Lights, Camera, Renovation! Jared Doe takes on The State Theater of Havre de Grace


  Originally known as The Bijou Dream Motion Picture Parlor in the early twentieth century, the theater currently undergoes restoration with the goal to present the public with a wide variety of entertainment. Having been home to a number of owners and businesses, Jared Noe currently represents The State Theater of Havre de Grace.   

     As a graduate of Towson with a major in Electronic Media and Film and a minor in theater production, Noe was dedicated to his field with “an optimistic view of the future.” Previously based in Bel Air, Noe’s company was in search of a unique venue to make their own. A place fit for the dynamic energy that would serve as a music venue, recording studio and welcoming ground for the performing arts.  

     With a past of working in the film industry, Jared Noe welcomes all walks of life. Noe began restoring the historical theater a year and a half ago presented with both challenges and opportunities. The renovation mainly consists of modernizing the theater while respecting the original architecture.

     Surrounded by artists, small businesses and a community of support, the theater has high hopes. “The great thing about our theater is that there is no one focus!”, owner Jared Noe exclaimed about the unique goal of the theater. Previously having worked on documentaries, Bollywood films and live entertainment, Noe didn’t want to narrow the crowd he would cater to via his theater.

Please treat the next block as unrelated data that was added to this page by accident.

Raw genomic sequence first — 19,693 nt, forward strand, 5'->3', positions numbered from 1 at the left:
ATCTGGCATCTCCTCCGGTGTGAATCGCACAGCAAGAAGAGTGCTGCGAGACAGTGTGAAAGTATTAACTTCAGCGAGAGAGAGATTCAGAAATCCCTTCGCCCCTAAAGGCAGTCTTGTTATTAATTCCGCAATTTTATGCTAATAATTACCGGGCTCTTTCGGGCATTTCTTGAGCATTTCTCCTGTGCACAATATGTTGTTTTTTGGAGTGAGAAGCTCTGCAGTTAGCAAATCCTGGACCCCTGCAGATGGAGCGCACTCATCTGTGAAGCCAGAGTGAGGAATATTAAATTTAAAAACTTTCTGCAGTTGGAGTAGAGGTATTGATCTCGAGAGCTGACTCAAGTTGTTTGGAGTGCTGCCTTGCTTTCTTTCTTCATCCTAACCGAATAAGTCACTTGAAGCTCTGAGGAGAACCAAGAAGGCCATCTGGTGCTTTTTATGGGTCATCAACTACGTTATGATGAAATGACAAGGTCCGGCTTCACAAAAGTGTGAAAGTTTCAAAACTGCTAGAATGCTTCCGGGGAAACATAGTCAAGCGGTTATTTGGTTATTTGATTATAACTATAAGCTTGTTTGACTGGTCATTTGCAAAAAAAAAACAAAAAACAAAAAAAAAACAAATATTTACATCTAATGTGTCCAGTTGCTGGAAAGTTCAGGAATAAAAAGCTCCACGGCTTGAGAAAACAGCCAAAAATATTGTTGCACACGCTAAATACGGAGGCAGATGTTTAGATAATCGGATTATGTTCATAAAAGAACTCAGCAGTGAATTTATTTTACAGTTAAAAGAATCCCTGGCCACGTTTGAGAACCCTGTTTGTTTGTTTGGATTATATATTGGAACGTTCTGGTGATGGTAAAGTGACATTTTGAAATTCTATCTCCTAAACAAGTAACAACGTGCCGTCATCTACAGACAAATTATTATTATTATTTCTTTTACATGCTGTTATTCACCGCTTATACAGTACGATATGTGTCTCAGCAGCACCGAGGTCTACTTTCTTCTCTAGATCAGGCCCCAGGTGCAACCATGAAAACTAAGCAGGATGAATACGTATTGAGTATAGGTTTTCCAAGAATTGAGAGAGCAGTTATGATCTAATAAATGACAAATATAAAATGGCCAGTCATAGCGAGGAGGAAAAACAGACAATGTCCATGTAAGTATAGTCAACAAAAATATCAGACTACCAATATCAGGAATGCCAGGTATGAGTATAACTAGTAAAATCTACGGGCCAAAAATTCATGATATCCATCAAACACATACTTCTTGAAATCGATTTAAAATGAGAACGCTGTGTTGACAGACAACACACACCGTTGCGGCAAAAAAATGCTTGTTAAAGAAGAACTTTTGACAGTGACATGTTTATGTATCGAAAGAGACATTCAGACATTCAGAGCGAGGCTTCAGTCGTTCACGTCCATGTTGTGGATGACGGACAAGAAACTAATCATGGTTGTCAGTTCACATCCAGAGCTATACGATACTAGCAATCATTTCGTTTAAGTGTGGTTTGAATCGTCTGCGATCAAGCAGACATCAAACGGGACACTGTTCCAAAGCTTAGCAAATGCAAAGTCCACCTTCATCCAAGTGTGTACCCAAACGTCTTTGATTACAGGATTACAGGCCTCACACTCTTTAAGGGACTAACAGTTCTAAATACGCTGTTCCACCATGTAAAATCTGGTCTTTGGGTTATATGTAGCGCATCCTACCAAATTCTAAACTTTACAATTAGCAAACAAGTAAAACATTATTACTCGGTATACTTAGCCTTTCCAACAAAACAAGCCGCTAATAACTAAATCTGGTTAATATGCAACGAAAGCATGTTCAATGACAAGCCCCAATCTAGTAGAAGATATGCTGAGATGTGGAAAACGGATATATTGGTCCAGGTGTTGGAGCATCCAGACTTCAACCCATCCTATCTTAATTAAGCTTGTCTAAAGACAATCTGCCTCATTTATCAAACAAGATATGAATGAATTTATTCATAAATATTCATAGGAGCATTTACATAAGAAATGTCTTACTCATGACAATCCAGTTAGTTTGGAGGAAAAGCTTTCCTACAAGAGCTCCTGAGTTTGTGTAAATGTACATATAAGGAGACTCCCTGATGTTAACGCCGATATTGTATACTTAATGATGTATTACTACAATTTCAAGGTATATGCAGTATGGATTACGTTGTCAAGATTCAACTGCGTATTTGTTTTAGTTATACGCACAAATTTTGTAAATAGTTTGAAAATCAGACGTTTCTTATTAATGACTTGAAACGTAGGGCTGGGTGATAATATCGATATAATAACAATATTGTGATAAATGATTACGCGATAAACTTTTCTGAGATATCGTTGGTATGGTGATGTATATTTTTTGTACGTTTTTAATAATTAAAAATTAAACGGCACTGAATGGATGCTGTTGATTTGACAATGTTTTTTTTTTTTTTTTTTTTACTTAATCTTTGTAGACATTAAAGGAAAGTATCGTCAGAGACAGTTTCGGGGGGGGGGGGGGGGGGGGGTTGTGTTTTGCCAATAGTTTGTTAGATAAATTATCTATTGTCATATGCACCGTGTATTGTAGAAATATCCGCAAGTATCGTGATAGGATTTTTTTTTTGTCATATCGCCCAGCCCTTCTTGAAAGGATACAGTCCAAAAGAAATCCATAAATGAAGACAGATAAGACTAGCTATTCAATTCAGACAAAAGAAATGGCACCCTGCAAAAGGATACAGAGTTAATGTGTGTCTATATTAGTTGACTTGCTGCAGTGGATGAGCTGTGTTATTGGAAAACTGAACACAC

Doe credits the community as they have been “a great help so far.” The theater’s first comedy show, was held in a tent affectionately nicknamed “The State Theater East” by Kassie Boyer the counsel women of Havre de Grace. Seventy five people attended this event, and the community support has only “added to the beauty of the State Theater.”

   The theater was a revolving door for a variety of owners, even a church in it’s past. In 1982, the theater was invested in by the Havre de Grace Development Corps, upgraded and renamed The Lafayette. The business later faltered and in the early 1990s was adopted as the temporary Evangelistic Church of Deliverance and remained a place of worship until the early 2000s. For 20 years the theater was a ghost town. 

     Noe understood the project he was taking on when considering ownership. He enjoyed the artistic community that the theater was centered in. When discussing the community the new owner of The State Theater of Havre de Grace expressed great enthusiasm with the future, “It’s not for young, it’s not for old… its for everyone, its for an entire community” 

     With a historical name and reserved architecture, The State Theater of Havre de Grace honors the buildings past lives. As for the future, the theater hopes to soon opens it doors and expose the community to a new taste of live entertainment.